Affinity for Trees

As I made my way down Independence Drive in Hyannis, heading toward Mary Dunn, I noticed a sign in the median at one of the stops along the road. Maroon with white lettering, I don’t know why I hadn’t seen it before now. I’ve driven that route many times since we came to the Cape. But there it was: “We abuse land because we regard it as a commodity belonging to us. When we see land as a community to which we belong, we may begin to use it with love and respect.” These words from American author, philosopher, scientist, ecologist, forester, conservationist, and environmentalist, Aldo Leopold, jumped out at me as I waited my turn to go. Leopold was influential in the development of modern environmental ethics and in the movement for wilderness conservation and it is no wonder given the many spheres in which he traveled. His ethics of nature and wildlife preservation had a profound impact on the environmental movement. With Earth Day coming up this week, I hope we can spend some time reflecting on our earth home and the ways we can sustain it. The commodification of our lives has been building over the decades, becoming more of a way of life over the span of my time here on earth. Commodities are goods and services that can be bought and sold. They assume one has ownership over something in order to offer it for sale and that one has means to purchase. There has been instilled in us a sense that everything is up for grabs; everything has a price. We are about the business of “getting,” of consuming in our culture. Leopold’s example of the land is just one that we face. He suggests that we have it backwards; that the land doesn’t actually belong to us – to anyone, but instead that we belong to this community; this space; this land, together. It is part of us and we of it and so it is to be loved and respected. The merchant in our reading this morning saw the tree of life as a commodity, but the villagers were stewards - people who look after others and the world around them – those who maybe bring you a meal or groceries if you can’t get them yourself, the ones who ensure your comfort and safety on the journey. To steward is to act in ways that keep order. In the bible we see it used to mean having oversight or to be charged with the scrupulous care of that which one has been entrusted. “Scrupulous care.” This is what Leopold is talking about; the stewardship of the land; this earth being entrusted to us in a sense as thinking, acting, presumably, or at least potentially, responsible beings. It is what Gardner was pointing to also in her story – the reciprocity of care that happened with the tree of life. Practicing stewardship here at the Unitarian Universalist Meeting House of Chatham happens in so many ways that I have noticed in the short time I have been with you. When one of you in this community aligns their actions and resources with their values & loves, stewardship happens. In just the past couple of weeks Joe has completed repainting the meeting house windows and floor; Beth has seen to the creation of a beautiful banner that adorns the front of the building indicating that we will get through this together; Sue and Ralph have taken on the pledge drive from their home turned office; Marion called with a concern about another member that we could tend to. I am sure there are more, but these are a few that I am aware of! All of this adds up to meaning making in our lives; fills us with a sense of purpose as we enrich and shepherd life’s gifts from generation to generation. It is an orientation & practice more so than a role. 2 It suggests that we are in this together; this care for our spiritual home and well-being, and that we are working to bring things into alignment: our resources; our values; the things we love, as individual persons and as a people called to be bearers of this liberal religious tradition here on the Cape. It says that when we line these things up our lives will have more meaning and purpose and that makes sense because it sounds like we begin to operate from our most authentic place. This stewarding is likened to shepherding the gifts we bring personally, and as a whole, now, for the good of this generation, but also for generations to come. This is what Unitarian minister and theologian James Luther Adams was talking about when he said that the free church is not bound to the present – perhaps here I want to insert the idea that we are not bound to current ideology about commodity; but instead he says that we: “earn and create a tradition binding together past, present and future in a living tether, - a living tether - in a continuing covenant and identity, bringing forth treasures both new and old.” We are creating a legacy in Chatham with a history, traditions, symbols, stories, theologies and ancestors in this faith. Ours is to carry this forward; to build on its gifts and wisdom. When we bind ourselves to tradition it means that we strive for integrity between what was and what will be and that we are about this process of reconciling disconnections that we encounter along the way. Often it comes down to how we treat people. Do we relate to them with love and respect or do we consider others as a commodity also? And I can see that we do it all the time in our interactions with people in the course of our days. I speak with women mostly in my community ministry, but it is not unique to them, that an opportunity for affordable housing doesn’t exist for year round Cape Codders because a property owner can get more from a seasonal renter; that a living wage is hard to come by in this area; in this state really, as we slowly climb to the $15 per hour rate, which is not now and most certainly by the time it is the law won’t be sufficient. We buy cheaper, less healthy groceries instead of paying the higher, fairly-traded price; the actual cost of better options grown locally and more sustainably. We do it without even thinking about it. Stewardship is about this, too. Our orientation to life and relationships, including how we relate to money in the midst of those relationships. Vicki Robins, co-author of Your Money or Your Life, offers that part of discovering how to use it all is discovering how much is enough in order to be truly fulfilled, and then to consume only that. I have found myself in this time of distancing making fewer trips to the grocery store and making do with what is truly a bounty in my cabinets! And having this figured out, asks if we can think about how much would be enough for everyone not only to survive but to thrive, and then to find ways for them to have access to that. These questions move us to restraint and justice making; healing ourselves and our world. We wrestle with these choices every day because of who we are; what we value; how we believe life is meant to be lived juxtaposed with what our cultural norms tell us consumption and enough-ness are about. Sometimes there is a tension between what we value and what our culture says is important. It’s not easy to buck the status quo; to shift from the conventional thinking of modern society. It has never been easy to do the thing that is opposite of what the crowd is doing. Tack that on to our histories, the ways of being that are in our DNA as people and institutions and what we have been witness to as 3 simply ‘the way it is,’ and the idea of change becomes pretty scary, no matter how lively the rebel in our souls may be. There are risks in this line of thinking, though, this maintenance of the status quo, that might be more powerful if overcome, than any risks to change. We value this place and this ministry here in Chatham – our building – this community of beloveds – all the services offered – our music – our religious education program. So, I wonder what some of the things you value are and specifically, some of the things you value about this place; this church; this community. Let’s take a minute to share some of those ideas with one another. A couple of months ago – remember February? – I asked you to share with me some of your hopes for the UU Meeting House of Chatham and many of you raised your hands, offering heartfelt hopes for this community that were, no doubt, grounded in your values. Just like we do now with our joys and concerns, let’s type some of the things we value about this place into the chat box at the bottom of your screen and I will read them as they come up. This is not a time to be shy! Why is UUMH important to you? I hope when we go to virtual coffee hour together that you will talk some more about these things with one another – what UUMH means to you – why it is so valuable in your life. Often, we think about stewardship in terms of the “stewardship” or “pledge drive,” but I want to suggest that thinking about stewardship is more than just making a decision about a yearly pledge. Stewardship is an act of discernment wherein we really look at this place and our place in it in order to act from what we discover is important to us. If the work of this church is valuable to us, how do we act in response to that awareness? What adjustments do we need to make so that our actions are aligned with our intentions? There is a constant give and take in this process that involves a willingness to risk change on behalf of the good we hope is to come. Bart Frost, in his Blue Boat Home blog, writes that one of the best things about church is that it is an intentional community where you can live your values and suggests that unlike our commodified world, church has the potential to be a place where things operate differently. A church shares its services with you joyfully, and joyfully we give back. There is a mutual relationship between who we are and what we each bring and what this place is and can be, much like the tree of life story. In so many ways, over and over again, this congregation has responded to the call to make the UU Meeting House of Chatham a place that is set apart from the commodified conventions of our day; your deep caring for each other and our faith a guiding force in all you do. This is an invitation to discernment as we begin our pledge drive. It is an invitation to an alignment between our values and our actions that makes possible our hoped-for things and their coming to fruition. This is an invitation to risk altering the status quo in ways that have a domino effect for the good of this meeting house, this community, and the world around us. May it be so and blessed be.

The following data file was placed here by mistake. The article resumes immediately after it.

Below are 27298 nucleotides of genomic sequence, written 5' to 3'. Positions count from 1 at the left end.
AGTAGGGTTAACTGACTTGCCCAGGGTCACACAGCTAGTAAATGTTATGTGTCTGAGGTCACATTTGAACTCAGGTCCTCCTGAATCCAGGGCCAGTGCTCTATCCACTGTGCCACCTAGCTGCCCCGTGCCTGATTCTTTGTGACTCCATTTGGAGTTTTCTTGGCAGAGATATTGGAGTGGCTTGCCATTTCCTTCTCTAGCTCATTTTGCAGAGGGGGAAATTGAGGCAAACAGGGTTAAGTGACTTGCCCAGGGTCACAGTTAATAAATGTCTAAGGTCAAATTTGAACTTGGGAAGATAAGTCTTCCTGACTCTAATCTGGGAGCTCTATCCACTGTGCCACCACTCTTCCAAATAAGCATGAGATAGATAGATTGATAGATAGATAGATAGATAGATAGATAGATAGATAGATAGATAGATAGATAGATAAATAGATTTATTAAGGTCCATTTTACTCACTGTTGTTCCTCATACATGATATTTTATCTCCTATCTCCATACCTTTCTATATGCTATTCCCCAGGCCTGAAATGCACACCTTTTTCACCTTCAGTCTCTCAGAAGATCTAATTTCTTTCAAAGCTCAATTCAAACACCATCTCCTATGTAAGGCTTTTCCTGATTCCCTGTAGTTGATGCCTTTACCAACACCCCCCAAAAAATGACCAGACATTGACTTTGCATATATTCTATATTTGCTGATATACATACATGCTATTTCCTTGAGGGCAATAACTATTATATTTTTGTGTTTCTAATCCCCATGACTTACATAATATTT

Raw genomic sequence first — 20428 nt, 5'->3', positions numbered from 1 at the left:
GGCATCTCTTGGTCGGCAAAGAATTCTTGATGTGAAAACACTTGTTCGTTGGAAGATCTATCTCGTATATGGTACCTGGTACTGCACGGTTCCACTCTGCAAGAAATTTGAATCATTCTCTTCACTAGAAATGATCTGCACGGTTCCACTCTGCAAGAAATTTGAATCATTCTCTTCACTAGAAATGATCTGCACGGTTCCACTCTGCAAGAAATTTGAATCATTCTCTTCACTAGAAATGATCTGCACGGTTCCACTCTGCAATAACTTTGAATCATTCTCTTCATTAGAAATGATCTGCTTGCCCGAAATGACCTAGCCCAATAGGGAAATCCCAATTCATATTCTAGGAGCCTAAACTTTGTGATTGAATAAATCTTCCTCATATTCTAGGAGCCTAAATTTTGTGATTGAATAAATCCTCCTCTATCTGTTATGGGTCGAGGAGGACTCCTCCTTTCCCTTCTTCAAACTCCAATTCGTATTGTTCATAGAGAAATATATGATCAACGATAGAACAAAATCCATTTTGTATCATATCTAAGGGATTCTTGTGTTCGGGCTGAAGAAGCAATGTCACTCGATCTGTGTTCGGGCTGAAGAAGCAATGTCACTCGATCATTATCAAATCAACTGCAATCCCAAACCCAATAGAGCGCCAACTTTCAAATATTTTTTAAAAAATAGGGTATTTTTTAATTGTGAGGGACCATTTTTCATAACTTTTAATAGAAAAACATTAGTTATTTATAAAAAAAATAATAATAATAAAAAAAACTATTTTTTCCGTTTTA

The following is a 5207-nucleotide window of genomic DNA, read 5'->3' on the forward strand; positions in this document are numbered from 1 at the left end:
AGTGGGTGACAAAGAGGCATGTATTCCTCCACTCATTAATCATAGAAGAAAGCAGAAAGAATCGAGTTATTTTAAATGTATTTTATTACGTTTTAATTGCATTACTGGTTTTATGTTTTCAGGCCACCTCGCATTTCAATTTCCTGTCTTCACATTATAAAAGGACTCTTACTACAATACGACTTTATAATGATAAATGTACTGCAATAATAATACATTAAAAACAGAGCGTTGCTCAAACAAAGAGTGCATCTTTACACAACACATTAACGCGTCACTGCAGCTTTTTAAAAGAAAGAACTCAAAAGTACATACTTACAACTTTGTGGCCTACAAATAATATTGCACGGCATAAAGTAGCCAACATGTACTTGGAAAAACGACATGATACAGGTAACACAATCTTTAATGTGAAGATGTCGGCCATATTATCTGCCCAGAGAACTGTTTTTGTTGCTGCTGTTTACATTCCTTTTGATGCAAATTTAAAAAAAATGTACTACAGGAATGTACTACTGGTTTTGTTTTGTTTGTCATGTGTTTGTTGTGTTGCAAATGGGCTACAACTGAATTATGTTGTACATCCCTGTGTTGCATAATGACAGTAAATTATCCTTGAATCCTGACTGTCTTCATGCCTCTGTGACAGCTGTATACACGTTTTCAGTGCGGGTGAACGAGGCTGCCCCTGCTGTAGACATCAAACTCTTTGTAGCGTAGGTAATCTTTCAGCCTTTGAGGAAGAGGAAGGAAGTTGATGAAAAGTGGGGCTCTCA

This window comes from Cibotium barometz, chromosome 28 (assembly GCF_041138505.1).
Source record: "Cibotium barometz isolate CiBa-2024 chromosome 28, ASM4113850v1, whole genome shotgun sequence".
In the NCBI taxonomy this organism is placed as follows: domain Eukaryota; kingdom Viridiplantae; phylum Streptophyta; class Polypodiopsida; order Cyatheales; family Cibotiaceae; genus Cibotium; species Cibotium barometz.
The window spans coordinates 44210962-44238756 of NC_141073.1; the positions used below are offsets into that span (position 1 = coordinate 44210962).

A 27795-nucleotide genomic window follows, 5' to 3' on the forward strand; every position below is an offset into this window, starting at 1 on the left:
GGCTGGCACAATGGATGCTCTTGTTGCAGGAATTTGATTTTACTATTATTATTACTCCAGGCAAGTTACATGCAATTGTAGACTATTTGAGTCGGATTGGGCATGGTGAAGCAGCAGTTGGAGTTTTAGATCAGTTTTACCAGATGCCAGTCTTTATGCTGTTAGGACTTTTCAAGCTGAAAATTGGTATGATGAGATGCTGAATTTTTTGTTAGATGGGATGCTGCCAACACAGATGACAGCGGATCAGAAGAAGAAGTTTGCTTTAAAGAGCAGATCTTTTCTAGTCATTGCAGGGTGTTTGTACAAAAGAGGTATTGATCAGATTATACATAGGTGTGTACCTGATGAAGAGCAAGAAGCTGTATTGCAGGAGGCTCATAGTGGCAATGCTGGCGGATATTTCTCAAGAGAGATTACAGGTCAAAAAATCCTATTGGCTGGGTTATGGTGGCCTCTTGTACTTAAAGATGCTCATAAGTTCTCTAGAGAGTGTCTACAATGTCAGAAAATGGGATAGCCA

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Chalice

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Unitarian Universalist